REVIEW: A Bigger Splash

22 05 2016

ABS_1Sheet_27x40_MECH_03.04.16_FIN11.indd“Interesting.” It’s the catch-all phrase for critics and reviewers, simultaneously meaning everything and nothing.

The word is often used in place of legitimate commentary, an adjective appended to an observation meant to prove the writer has two eyes but not two minutes to unpack the greater meaning of something. It’s a judgment with no value system to back it up.

When used before a comma and a negating conjunction, the word grants faint acknowledgement to what others might perceive as a strength – only to obliterate that argument to shreds.

Now, having said all that, “A Bigger Splash” is ever an interesting movie. The term here is not applied liberally or lazily. The entire film, from David Kajganich’s script to Luca Guadagnino’s direction, falls perfectly into the realm of the “interesting.” They play with stock melodramatic character types, the exotic European travel subgenre and plot developments both predictable and borderline outlandish. Their slight revisions draw attention and intrigue, sure, but they never come close to shock and awe.

It’s just … interesting. Enough to justify the retelling of a familiar type of erotic quadrangle – and expend the efforts of four in-demand actors to do so. Enough to cohere the romance, the suspense, the quiet political backdrop and the behind-the-scenes of rock ‘n’ roll – albeit not without some creaky tonal swings. Enough to draw out engagement and entertainment. Just maybe not enough to drive anything home.

Matthias Schoenaerts A Bigger Splash

The stand out aspects of “A Bigger Splash” have to be the performances, particularly Ralph Fiennes as Harry Hawkes, a washed up rock star not afraid to literally rock out with his cock out. The film begins in earnest when he makes an unsanctioned, unwelcome visit to the island getaway of his ex-flame, the willfully mute Bowie-esque Marianne Lane (Tilda Swinton). She’s there with her younger boyfriend of six years, the subdued, internal photographer Paul (Matthias Schoenaerts) – who, incidentally, met Marianne through Harry. And their already fraught group dynamic gets strained even further by Harry’s tag-along, his young siren of a daughter, Penelope (Dakota Johnson).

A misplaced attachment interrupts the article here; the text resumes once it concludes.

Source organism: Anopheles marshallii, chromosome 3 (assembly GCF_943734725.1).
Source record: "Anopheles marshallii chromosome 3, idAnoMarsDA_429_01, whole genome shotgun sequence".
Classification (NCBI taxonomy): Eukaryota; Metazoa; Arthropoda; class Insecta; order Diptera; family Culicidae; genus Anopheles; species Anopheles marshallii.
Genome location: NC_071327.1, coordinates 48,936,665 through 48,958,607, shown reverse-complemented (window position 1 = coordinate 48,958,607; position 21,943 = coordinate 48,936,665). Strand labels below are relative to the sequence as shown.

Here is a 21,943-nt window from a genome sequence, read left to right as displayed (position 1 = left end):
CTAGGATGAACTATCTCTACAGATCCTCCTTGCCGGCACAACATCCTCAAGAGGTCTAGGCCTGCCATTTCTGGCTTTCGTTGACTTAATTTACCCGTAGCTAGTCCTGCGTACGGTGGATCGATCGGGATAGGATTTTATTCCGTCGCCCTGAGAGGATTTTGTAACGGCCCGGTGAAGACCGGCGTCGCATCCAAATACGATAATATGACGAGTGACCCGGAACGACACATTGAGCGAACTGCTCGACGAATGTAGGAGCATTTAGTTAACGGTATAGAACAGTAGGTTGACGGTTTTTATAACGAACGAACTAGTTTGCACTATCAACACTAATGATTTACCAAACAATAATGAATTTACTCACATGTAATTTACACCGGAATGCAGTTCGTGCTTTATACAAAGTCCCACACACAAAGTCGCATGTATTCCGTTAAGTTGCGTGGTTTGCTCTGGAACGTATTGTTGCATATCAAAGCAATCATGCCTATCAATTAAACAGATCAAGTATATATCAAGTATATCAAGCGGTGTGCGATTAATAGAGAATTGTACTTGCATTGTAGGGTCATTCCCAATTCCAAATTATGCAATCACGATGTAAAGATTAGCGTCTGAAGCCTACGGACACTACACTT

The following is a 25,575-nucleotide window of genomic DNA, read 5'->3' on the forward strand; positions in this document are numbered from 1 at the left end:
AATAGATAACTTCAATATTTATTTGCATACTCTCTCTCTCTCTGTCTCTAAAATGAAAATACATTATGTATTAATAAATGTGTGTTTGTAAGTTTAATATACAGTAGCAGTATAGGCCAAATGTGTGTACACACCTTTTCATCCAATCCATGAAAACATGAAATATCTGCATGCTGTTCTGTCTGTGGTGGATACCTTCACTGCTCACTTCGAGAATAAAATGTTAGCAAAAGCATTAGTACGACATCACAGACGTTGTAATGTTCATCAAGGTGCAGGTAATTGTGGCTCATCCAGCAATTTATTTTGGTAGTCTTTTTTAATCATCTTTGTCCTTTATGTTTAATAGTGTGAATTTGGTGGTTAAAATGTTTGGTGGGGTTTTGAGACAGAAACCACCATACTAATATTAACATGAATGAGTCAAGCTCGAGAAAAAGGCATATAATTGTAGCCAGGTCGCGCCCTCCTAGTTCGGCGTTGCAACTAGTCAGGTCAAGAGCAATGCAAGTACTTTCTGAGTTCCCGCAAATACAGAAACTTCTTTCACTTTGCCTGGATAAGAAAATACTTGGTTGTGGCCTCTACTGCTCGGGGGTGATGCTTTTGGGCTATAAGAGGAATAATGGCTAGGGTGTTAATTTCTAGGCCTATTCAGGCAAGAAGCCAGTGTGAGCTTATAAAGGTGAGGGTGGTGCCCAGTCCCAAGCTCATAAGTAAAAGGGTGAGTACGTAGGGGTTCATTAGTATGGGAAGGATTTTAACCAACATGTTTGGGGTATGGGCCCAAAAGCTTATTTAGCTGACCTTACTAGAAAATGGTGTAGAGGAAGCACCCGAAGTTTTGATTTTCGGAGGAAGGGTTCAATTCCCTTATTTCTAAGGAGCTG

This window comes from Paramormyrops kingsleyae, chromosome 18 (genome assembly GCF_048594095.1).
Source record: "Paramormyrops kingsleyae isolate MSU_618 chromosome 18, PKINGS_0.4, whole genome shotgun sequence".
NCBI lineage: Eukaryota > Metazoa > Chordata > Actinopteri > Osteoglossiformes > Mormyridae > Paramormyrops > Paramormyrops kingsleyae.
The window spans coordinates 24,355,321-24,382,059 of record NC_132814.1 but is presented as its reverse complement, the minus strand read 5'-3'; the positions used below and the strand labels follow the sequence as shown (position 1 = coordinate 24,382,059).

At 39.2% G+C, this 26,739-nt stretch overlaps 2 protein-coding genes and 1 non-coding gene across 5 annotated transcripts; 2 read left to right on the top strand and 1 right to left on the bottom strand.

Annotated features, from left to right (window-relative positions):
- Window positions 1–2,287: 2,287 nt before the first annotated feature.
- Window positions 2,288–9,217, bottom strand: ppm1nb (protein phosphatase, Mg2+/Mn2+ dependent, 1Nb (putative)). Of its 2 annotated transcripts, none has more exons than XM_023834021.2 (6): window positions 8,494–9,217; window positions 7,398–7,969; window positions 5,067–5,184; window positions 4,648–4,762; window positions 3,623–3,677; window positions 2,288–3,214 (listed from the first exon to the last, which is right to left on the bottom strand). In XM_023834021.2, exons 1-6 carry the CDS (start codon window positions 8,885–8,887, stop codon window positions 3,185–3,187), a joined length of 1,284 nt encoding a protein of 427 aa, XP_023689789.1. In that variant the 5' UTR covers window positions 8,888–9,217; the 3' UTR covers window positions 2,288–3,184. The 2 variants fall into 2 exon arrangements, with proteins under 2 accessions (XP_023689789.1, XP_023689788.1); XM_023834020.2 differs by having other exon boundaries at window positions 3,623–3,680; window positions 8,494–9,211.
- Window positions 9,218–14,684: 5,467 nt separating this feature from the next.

Most of the film’s so-called “action” takes place over two hours of observing the slow toll they take on each other at poolside lounging, scenic hikes, sumptuous dinners and visits to the provincial Italian town surrounding the house. The patient unraveling of their detente comes with fairly little in the way of payoff, though at least the journey never feels self-indulgent. Guadagnino avoids easy vouyerism or fetishization, but the seduction of the unseen and the unspoken does not add enough to fill that void. He has panache and a few bursts of inspiration, though the lack of bite evens those out to something … what’s the word I’m looking for?

Oh, right. Interesting. B2halfstars



One response

17 06 2016

Ha, love this review! And yes, we agree that it is a prime example of the most “interesting” kind of film.

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